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At Musicians Without Borders we work within the framework that it is possible for people to break free from the cycle of war when they are empowered to do so. Drawing on the experience and evaluation of our work, we developed a Theory of Change that illustrates the key transformative role our programs can have in that process. Rwanda Youth Music program manager, Chris Nicholson, takes an in-depth look at one area of change (resilience) and how it relates to our work on the ground.

by Chris Nicholson

“I had so much anger and everyone knew about it! Now it’s different. You cannot hear me having troubles with people due to my anger, when I feel like I am angry I go to music and start playing or singing. Thanks to music I know how to deal with people by solving my anger with the help of music.”

Rwanda Youth Music participant

At the first meeting of our first Therapeutic Music Group, we explained that whatever we did would be guided by the members. Then we sat in silence for a bit. 

“We’ve got guitars, pianos, drums, we can write songs together, we can listen to music, whatever is interesting for you. Anyone have any ideas about what they’d like to do?” I asked.

Then we sat in silence a bit more. 

Make music together

We had invited youth, aged 19-26, from the HIV clinic with which we partner for the Rwanda Youth Music program. We wanted to offer something to young people as they grew out of the clinic’s children’s support programs. I had worked with some of the members in the past in music therapy groups, and I felt we had met our aims in those groups. But still, somehow I felt there was work to be done. These young people were still benefiting from making music together, even if not in the way that I had initially envisaged. These new groups would take place away from the clinic, in people’s own communities. For the first weeks, I co-led with one of the Musicians Without Borders’ Rwanda trainers, a professional performing musician, who soon took over running the group on his own. Our aim was to support the group members to make music together in a way that felt right to them. 

One thing that I learned in four years working as a music therapist and program manager with Rwanda Youth Music was that I was not in control of what benefit or experience people took away from making music. With a group of five people, there could be five different experiences. What I did have some control of was taking care that the group felt safe and that everyone had the chance to participate and was valued for their participation.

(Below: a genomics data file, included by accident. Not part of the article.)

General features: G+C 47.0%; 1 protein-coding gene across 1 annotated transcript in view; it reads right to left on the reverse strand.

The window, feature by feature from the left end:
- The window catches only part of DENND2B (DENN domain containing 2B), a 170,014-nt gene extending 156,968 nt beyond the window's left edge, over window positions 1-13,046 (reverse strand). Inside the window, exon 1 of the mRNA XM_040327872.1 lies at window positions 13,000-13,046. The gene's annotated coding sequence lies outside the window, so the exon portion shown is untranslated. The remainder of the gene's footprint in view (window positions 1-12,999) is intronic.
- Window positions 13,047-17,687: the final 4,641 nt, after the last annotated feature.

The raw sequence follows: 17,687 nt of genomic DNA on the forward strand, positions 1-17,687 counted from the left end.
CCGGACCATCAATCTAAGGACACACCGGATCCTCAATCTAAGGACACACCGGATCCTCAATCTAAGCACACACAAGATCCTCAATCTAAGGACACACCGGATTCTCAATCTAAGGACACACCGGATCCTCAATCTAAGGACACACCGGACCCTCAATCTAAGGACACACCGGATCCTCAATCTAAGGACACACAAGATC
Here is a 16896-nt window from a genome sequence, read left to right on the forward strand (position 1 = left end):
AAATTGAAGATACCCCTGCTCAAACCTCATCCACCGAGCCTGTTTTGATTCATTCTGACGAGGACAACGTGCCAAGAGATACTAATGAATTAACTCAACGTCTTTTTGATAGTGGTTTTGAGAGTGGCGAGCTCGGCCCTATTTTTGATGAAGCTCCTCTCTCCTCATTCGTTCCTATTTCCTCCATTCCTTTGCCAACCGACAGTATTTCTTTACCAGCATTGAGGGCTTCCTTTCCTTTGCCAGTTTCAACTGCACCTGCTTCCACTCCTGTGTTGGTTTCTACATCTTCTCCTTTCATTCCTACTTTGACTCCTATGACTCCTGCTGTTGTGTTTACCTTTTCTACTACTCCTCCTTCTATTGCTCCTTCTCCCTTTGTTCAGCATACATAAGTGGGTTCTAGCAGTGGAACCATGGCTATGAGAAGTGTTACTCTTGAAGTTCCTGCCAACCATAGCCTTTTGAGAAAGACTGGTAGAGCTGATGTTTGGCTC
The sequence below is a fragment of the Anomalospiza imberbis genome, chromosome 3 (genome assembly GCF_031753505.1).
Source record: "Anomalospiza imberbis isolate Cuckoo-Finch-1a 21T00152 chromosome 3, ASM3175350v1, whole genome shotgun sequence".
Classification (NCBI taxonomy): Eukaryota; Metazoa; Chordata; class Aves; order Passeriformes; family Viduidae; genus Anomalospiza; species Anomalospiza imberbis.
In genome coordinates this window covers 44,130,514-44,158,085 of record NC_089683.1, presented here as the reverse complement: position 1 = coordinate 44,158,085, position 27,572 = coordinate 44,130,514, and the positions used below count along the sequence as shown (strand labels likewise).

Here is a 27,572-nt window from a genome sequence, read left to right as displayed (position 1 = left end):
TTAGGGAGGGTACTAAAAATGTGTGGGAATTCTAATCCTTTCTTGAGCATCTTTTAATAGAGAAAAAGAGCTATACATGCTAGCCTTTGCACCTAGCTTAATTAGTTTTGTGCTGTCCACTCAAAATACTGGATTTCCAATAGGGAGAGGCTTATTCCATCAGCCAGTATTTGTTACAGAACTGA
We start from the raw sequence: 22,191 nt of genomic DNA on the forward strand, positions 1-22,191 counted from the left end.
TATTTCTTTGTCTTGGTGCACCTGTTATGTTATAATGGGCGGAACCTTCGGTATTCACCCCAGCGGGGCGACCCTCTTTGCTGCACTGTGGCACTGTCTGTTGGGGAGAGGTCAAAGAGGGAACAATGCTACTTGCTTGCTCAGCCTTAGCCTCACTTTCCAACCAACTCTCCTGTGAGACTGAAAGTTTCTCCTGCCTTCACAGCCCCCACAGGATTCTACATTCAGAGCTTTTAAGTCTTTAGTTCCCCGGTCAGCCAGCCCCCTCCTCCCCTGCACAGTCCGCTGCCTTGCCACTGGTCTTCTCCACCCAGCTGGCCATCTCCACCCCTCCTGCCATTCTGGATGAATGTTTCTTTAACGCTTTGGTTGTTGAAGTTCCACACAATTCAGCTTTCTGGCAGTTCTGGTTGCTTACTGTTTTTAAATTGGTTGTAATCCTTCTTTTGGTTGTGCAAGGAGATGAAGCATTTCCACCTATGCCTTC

“If am sad or I feel like I am not happy, I turn to music and give all my sadness to music. All I do is sit and start playing and singing and then immediately I feel happy and I change in a good way.”

Rwanda Youth Music participant

Rwanda Youth Music began in 2012, at the invitation of our inspirational partner WE-ACTx for Hope, who provide free clinical care to people living with HIV, and their families. Psychosocial support is provided, educating people to live well with HIV, preventing contraction of HIV, building support networks, developing life skills for a healthy future, and addressing the real and everyday impacts that stigma has on people’s lives.

Around the world, central to the experience of living with HIV is the stigmatizing attitude of other people, which remains “pervasive and negatively impacts the quality of life of people living with HIV” (UNAIDS, 2009). ART (antiretroviral) medications and current HIV healthcare mean that someone living with HIV can live without symptoms, without infecting others (sexual partners or offspring), and without impact on life expectancy.

However, this is often not the case, due to non-adherence to medication linked to fear, mental health issues, poverty, or inadequate education. All of these challenges are linked to stigma. If a complete lack of stigma would be people publicly taking ARTs without any fear or self-consciousness, then we are far from that point.

The experience of music

Three years later, Therapeutic Music Groups continue to run in Kigali. The group members don’t sit in silence much anymore. They have written and recorded songs, performed live, and they have spent many hours playing music together. What I learned was correct, we are not in control of what benefit or experience people take away from making music. But we see people taking benefit, and carrying it into their lives beyond the group.

One change that we see from this group, we term ‘resilience’. For Musicians Without Borders, this means people incorporating music within healthy coping strategies for the stresses that affect their lives. The experience of music within the safety and inclusion of Rwanda Youth Music changes the way people live.

“I don’t feel depressed any more because always I have something to do! And that’s because of music. When I am alone I just get a guitar or piano and start playing and that makes me feel like I am not lonely.”

Rwanda Youth Music participant

The approaches to music-making built by the Rwanda Youth Music team have led to invitations for extensive outreach work, running music workshops and training community music leaders across Rwanda, and into Uganda, DRC and Tanzania. We have offered support through music in refugee camps, with former street children, in conflict areas, and with young people living with HIV. Among the impacts that we have witnessed, is the role that music comes to have as a source of resilience in the lives of people who are facing danger, prejudice, and profound challenges every day of their lives.

“Whenever I feel stressed, I just grab my guitar.”

Rwanda Youth Music participant